The White House issued the President’s statement Friday afternoon:

“This morning I was briefed by my chief medical advisor, Dr. Tony Fauci, and the members of our COVID response team, about the Omicron variant, which is spreading through Southern Africa. As a precautionary measure until we have more information, I am ordering additional air travel restrictions from South Africa and seven other countries. These new restrictions will take effect on November 29. As we move forward, we will continue to be guided by what the science and my medical team advises. 

For now, I have two important messages for the American people, and one for the world community.

First, for those Americans who are fully vaccinated against severe COVID illness – fortunately, for the vast majority of our adults — the best way to strengthen your protection is to get a booster shot, as soon as you are eligible.  Boosters are approved for all adults over 18, six months past their vaccination and are available at 80,000 locations coast-to-coast.  They are safe, free, and convenient.  Get your booster shot now, so you can have this additional protection during the holiday season.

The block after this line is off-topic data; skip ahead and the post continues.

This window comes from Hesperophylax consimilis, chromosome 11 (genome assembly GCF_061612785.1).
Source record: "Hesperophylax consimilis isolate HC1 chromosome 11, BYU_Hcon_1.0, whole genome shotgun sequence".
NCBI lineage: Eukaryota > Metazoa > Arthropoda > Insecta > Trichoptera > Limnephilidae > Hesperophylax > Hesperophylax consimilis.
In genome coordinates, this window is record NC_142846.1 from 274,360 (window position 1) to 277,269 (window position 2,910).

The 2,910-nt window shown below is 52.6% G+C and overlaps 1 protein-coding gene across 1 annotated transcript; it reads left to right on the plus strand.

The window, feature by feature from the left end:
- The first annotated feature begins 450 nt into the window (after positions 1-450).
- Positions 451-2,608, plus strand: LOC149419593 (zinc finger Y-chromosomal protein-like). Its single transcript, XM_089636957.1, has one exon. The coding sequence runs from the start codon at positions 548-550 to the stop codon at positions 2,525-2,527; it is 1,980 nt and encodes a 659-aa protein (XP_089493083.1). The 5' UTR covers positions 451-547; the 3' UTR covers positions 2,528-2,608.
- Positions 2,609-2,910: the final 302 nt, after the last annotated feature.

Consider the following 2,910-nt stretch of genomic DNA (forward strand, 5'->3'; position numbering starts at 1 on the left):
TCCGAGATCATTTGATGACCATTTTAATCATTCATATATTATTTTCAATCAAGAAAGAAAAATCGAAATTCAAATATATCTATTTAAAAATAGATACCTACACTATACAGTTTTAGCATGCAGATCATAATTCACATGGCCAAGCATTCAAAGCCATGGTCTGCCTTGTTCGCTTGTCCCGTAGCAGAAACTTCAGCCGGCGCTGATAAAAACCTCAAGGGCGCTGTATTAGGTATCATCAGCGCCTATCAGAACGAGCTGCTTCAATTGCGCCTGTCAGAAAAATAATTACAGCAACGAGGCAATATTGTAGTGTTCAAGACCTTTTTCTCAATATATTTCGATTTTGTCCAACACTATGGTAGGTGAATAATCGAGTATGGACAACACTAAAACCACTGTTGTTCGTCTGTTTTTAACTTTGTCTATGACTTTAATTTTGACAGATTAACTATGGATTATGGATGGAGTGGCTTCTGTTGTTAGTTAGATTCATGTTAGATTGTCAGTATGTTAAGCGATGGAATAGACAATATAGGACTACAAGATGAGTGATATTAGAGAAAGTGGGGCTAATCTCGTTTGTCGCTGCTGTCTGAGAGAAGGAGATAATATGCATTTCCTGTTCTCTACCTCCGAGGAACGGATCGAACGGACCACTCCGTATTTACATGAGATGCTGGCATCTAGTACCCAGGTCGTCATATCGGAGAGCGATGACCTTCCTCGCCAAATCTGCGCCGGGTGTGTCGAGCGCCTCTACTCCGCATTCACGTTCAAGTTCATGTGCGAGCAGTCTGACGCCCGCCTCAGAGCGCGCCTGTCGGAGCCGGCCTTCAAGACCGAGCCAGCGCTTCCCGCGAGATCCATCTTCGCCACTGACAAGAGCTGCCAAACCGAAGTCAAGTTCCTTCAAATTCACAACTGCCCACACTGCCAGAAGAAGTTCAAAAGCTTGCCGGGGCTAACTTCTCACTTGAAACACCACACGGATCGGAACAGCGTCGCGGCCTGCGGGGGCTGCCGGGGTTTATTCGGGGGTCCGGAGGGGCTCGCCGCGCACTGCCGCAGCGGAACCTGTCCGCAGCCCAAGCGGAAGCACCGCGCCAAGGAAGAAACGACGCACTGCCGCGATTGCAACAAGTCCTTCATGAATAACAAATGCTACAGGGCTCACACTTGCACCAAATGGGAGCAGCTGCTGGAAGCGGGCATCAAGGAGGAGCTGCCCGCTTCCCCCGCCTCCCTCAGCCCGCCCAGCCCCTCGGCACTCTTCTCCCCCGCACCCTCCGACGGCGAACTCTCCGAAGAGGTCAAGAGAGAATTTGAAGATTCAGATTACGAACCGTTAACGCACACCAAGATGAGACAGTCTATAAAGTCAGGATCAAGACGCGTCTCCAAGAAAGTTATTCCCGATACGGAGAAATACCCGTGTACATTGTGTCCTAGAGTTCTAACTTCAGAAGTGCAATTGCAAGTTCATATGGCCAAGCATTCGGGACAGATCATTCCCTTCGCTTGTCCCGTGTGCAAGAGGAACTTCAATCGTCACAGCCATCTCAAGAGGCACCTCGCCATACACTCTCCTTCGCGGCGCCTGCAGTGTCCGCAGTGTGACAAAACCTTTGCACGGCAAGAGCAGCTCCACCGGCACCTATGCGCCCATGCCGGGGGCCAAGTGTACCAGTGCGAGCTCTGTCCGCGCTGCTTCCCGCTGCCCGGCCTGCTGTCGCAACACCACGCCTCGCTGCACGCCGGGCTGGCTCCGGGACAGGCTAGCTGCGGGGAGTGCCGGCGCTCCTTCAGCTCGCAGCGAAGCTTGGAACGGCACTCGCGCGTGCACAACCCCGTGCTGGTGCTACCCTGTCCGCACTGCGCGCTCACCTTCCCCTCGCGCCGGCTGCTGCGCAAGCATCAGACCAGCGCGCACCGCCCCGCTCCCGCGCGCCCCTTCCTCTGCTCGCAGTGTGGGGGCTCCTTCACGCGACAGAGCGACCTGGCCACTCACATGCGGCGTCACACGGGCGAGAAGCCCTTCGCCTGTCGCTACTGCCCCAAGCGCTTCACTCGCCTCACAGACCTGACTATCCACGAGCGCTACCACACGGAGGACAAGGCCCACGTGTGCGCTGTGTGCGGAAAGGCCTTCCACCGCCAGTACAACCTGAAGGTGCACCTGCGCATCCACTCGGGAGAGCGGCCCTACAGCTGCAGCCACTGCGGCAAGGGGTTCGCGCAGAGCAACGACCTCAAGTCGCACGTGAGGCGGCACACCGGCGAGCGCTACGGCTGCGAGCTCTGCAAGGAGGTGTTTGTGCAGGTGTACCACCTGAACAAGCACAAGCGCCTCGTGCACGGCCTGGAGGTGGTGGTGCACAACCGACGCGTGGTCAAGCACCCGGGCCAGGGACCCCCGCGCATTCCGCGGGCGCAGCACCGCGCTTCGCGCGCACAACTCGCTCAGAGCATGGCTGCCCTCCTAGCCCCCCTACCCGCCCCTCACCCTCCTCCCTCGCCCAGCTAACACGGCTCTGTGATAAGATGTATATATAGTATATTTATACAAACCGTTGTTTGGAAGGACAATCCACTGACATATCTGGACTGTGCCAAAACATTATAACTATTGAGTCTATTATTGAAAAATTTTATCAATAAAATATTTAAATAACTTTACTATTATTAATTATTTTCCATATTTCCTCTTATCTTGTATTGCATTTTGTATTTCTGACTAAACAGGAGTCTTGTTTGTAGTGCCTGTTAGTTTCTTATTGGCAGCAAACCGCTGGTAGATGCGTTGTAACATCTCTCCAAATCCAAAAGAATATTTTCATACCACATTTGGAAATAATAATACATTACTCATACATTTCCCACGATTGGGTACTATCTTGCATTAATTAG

Second, for those not yet fully vaccinated: get vaccinated today.  This includes both children and adults.  America is leading the world in vaccinating children ages 5-11, and has been vaccinating teens for many months now – but we need more Americans in all age groups to get this life-saving protection. If you have not gotten vaccinated, or have not taken your children to get vaccinated, now is the time.

Finally, for the world community: the news about this new variant should make clearer than ever why this pandemic will not end until we have global vaccinations. The United States has already donated more vaccines to other countries than every other country combined. It is time for other countries to match America’s speed and generosity.   

In addition, I call on the nations gathering next week for the World Trade Organization ministerial meeting to meet the U.S. challenge to waive intellectual property protections for COVID vaccines, so these vaccines can be manufactured globally.  I endorsed this position in April; this news today reiterates the importance of moving on this quickly.”

Dr. Fauci Warns Americans To Take New Omicron Variant Seriously